Books

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Cry, the Beloved Country by Alan Paton (1948)

Eloquent, powerful and prescient, this novel of South Africa just before apartheid was formally instituted in the late 1940s is well worth reading or re-reading. The alternating stories of two father and son pairs--black minister Kumalo and his ne'er-do-well son, Absalom, and white landowner Jarvis and his status quo-challenging son, Arthur--strip away the self-justifying rhetoric of white power to reveal the staggering human price we pay when one group systematically exploits another. A page turner that has become a classic for a very good reason.

The Demi-Monde: Winter by Rod Rees

Welcome to the Demi-Monde.  In the year 2018, the Demi-Monde is the most sophisticated, complex and unpredictable computer simulation ever created.  Rees’ book is one of the most entertaining alternate reality/sci-fi books created in some time.  Rees populates the Demi-Monde, originally designed as a military training ground, with some of the worst villains from history.  We enter the Demi-Monde in search of a missing person, who is stuck in the simulation and cannot get out.  Once I started reading, I didn’t want to leave. 

Learning to Swim by Sara J. Henry

This debut novel grabs you from the very first page, when journalist Troy Chance sees a small boy falling into the water from a passing ferry and impulsively dives in to rescue him.  The engrossing adventure that ensues includes interesting characters, a cross-border (US/Canada) police investigation, plenty of suspense, and a somewhat unpredictable outcome.

D.C. Dead by Stuart Woods

Woods' prose invokes "the voices," one saying "No one is that lucky or has that much libido," the other shouting "Shut up, I want to see what happens next!"  In spite of all that noise, this is a page-turner. Fun to read and very relaxing.  Check Our Catalog

Seance in Sepia by Michelle Black

Flynn Keirnan finds an odd 19th century photograph in a book bought at an estate sale.  She learns that it is a "spirit photograph" showing the victims and alleged murderer in the infamous Chicago "Free Love Murders" of 1875. The multilayered story is told in parallel tracks of the present day search for information and the events of 1875 as they unfold. Real life early feminist and advocate of Free Love, Victoria Woodhull, is called in to provide testimony for the accused, adding an interesting historical background to the story.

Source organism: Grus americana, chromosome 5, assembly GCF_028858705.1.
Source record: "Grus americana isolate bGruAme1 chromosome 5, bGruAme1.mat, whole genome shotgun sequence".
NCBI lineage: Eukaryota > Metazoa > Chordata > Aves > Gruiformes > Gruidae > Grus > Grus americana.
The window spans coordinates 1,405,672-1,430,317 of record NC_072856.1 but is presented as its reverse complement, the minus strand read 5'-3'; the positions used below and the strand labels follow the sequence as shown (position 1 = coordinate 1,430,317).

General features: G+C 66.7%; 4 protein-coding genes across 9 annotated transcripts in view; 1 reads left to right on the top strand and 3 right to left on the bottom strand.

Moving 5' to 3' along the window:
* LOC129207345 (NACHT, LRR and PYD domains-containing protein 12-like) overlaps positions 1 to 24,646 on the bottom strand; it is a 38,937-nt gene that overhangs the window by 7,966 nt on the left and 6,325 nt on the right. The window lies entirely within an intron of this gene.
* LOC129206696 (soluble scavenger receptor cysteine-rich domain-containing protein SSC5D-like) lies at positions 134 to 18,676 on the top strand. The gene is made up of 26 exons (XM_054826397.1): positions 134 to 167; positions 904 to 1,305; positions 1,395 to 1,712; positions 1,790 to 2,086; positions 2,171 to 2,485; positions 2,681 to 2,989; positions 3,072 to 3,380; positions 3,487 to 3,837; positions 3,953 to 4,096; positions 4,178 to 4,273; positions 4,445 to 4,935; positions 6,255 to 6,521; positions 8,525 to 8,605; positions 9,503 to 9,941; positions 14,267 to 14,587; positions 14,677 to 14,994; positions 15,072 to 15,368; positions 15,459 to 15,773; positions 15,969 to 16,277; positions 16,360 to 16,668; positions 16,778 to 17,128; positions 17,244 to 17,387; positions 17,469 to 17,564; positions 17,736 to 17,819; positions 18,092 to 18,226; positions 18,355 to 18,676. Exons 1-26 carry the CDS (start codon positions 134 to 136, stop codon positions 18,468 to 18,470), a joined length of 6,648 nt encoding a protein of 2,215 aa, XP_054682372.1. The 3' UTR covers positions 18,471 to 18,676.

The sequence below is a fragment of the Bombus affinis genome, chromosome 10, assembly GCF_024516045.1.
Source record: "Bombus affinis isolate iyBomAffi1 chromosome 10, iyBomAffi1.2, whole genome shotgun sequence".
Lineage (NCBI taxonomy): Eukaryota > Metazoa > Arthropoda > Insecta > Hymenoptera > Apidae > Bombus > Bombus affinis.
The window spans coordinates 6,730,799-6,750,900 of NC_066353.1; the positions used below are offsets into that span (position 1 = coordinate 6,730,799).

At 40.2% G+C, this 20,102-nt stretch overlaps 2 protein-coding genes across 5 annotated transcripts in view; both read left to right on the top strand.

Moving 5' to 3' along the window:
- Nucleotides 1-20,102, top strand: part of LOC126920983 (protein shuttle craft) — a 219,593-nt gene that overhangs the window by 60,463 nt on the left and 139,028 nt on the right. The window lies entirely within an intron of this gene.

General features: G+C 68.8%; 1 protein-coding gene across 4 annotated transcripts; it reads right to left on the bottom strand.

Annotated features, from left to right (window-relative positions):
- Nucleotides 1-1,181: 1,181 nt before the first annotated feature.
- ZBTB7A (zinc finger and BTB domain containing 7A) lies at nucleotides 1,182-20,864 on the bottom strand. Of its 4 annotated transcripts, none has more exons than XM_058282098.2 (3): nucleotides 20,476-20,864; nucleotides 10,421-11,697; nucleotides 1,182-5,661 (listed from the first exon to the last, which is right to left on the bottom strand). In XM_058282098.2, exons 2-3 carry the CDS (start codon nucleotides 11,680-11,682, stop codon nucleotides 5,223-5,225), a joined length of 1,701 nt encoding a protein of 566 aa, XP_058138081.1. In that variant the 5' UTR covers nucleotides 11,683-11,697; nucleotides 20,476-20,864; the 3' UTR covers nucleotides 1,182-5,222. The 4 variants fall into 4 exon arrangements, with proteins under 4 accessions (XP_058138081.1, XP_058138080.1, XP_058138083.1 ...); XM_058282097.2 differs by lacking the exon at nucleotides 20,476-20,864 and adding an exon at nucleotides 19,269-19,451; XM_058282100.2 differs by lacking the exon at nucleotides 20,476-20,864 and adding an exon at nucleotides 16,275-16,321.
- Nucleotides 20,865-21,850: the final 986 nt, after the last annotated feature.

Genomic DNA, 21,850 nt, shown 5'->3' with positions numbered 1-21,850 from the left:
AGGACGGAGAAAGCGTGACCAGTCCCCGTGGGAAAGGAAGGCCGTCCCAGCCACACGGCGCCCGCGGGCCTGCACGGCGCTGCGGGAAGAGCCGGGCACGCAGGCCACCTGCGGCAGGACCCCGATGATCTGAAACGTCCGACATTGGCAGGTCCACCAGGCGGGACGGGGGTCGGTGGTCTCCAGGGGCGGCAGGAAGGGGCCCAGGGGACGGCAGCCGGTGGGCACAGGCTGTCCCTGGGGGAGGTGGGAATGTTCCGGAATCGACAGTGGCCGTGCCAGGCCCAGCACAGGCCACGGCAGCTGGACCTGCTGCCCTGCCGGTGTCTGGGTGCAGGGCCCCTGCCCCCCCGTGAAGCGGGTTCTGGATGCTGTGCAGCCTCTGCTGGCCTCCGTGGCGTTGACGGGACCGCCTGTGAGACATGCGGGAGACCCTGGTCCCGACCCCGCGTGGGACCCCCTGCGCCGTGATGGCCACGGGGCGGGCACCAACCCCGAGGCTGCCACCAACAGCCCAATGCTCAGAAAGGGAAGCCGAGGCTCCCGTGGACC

Hope: A Tragedy by Shalom Auslander

It is not easy to describe this one.  Our protagonist is a seemingly normal middle aged man who has just moved to a seemingly normal rural town.  Solomon Kugel has a lovely wife, and new son, and an elderly mother living with him in his newly purchased, sprawling farm house.  Apparently, he may also have Anne Frank living in his attic… Check Our Catalog

Dying in the Wool by Frances Brody

WWI widow Kate Shackleton has had some modest success locating missing soldiers in the years since the end of the war. Now an old friend from her days in the VAD has asked for her help.  Tabitha's father, the owner of a woolen mill, disappeared one day in 1916 and she refuses to believe he is dead and wants him at her upcoming wedding.  Kate uncovers much more than she, or Tabitha, ever bargained for in this mystery set amid the mills of England's Midlands.

The Last Letter From Your Lover by JoJo Moyes

In this tale of love and fate, two stories become entwined.  After waking from a coma with little memory of her past,  Jennifer Stirling finds her life as prop in her businessman husband's life disconcerting and uncomfortable.  Eventually, she finds some letters that indicate she was having an affair and that "B" was very much in love with her. Forty years later reporter Ellie Haworth stumbles upon some of "B's" letters and endeavors to find out the fate of these lovers.

Wuthering Heights by Emily Bronte

Is Heathcliff (1) a tortured romantic hero or (2) an evil vindictive villain?

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© 2011 Thomas Crane Public Library

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